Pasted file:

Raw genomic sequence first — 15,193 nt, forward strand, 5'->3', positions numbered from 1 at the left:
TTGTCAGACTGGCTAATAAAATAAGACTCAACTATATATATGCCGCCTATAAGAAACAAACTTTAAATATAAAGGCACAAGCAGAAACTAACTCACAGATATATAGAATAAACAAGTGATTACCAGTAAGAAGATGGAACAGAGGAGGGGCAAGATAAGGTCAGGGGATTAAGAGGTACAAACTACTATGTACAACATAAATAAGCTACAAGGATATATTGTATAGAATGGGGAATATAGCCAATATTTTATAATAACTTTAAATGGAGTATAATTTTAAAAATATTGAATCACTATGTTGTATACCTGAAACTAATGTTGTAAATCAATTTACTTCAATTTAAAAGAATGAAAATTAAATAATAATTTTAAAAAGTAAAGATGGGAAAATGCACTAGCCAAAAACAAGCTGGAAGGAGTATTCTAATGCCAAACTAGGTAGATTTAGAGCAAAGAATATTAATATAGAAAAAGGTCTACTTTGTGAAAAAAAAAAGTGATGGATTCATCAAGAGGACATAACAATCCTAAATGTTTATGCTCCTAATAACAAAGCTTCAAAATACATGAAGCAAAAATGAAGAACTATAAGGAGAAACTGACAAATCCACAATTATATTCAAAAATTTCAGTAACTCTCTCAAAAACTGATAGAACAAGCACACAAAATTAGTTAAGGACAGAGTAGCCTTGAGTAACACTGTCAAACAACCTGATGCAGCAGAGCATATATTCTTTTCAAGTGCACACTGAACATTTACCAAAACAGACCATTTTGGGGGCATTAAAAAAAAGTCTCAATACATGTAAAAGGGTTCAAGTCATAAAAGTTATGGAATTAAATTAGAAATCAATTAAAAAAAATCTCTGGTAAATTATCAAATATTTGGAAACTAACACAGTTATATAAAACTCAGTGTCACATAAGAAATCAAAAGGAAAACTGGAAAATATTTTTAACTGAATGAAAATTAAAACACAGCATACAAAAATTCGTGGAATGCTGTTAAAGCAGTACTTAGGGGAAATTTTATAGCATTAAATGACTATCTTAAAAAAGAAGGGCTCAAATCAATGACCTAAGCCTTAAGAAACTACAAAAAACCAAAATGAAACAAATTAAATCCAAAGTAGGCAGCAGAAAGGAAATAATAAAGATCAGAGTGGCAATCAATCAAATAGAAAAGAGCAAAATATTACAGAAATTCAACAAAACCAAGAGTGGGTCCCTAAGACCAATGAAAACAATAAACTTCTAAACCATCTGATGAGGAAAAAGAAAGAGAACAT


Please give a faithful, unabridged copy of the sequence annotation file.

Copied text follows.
Raw genomic sequence first — 15,193 nt, forward strand, 5'->3', positions numbered from 1 at the left:
TTGTCAGACTGGCTAATAAAATAAGACTCAACTATATATATGCCGCCTATAAGAAACAAACTTTAAATATAAAGGCACAAGCAGAAACTAACTCACAGATATATAGAATAAACAAGTGATTACCAGTAAGAAGATGGAACAGAGGAGGGGCAAGATAAGGTCAGGGGATTAAGAGGTACAAACTACTATGTACAACATAAATAAGCTACAAGGATATATTGTATAGAATGGGGAATATAGCCAATATTTTATAATAACTTTAAATGGAGTATAATTTTAAAAATATTGAATCACTATGTTGTATACCTGAAACTAATGTTGTAAATCAATTTACTTCAATTTAAAAGAATGAAAATTAAATAATAATTTTAAAAAGTAAAGATGGGAAAATGCACTAGCCAAAAACAAGCTGGAAGGAGTATTCTAATGCCAAACTAGGTAGATTTAGAGCAAAGAATATTAATATAGAAAAAGGTCTACTTTGTGAAAAAAAAAAGTGATGGATTCATCAAGAGGACATAACAATCCTAAATGTTTATGCTCCTAATAACAAAGCTTCAAAATACATGAAGCAAAAATGAAGAACTATAAGGAGAAACTGACAAATCCACAATTATATTCAAAAATTTCAGTAACTCTCTCAAAAACTGATAGAACAAGCACACAAAATTAGTTAAGGACAGAGTAGCCTTGAGTAACACTGTCAAACAACCTGATGCAGCAGAGCATATATTCTTTTCAAGTGCACACTGAACATTTACCAAAACAGACCATTTTGGGGGCATTAAAAAAAAGTCTCAATACATGTAAAAGGGTTCAAGTCATAAAAGTTATGGAATTAAATTAGAAATCAATTAAAAAAAATCTCTGGTAAATTATCAAATATTTGGAAACTAACACAGTTATATAAAACTCAGTGTCACATAAGAAATCAAAAGGAAAACTGGAAAATATTTTTAACTGAATGAAAATTAAAACACAGCATACAAAAATTCGTGGAATGCTGTTAAAGCAGTACTTAGGGGAAATTTTATAGCATTAAATGACTATCTTAAAAAAGAAGGGCTCAAATCAATGACCTAAGCCTTAAGAAACTACAAAAAACCAAAATGAAACAAATTAAATCCAAAGTAGGCAGCAGAAAGGAAATAATAAAGATCAGAGTGGCAATCAATCAAATAGAAAAGAGCAAAATATTACAGAAATTCAACAAAACCAAGAGTGGGTCCCTAAGACCAATGAAAACAATAAACTTCTAAACCATCTGATGAGGAAAAAGAAAGAGAACAT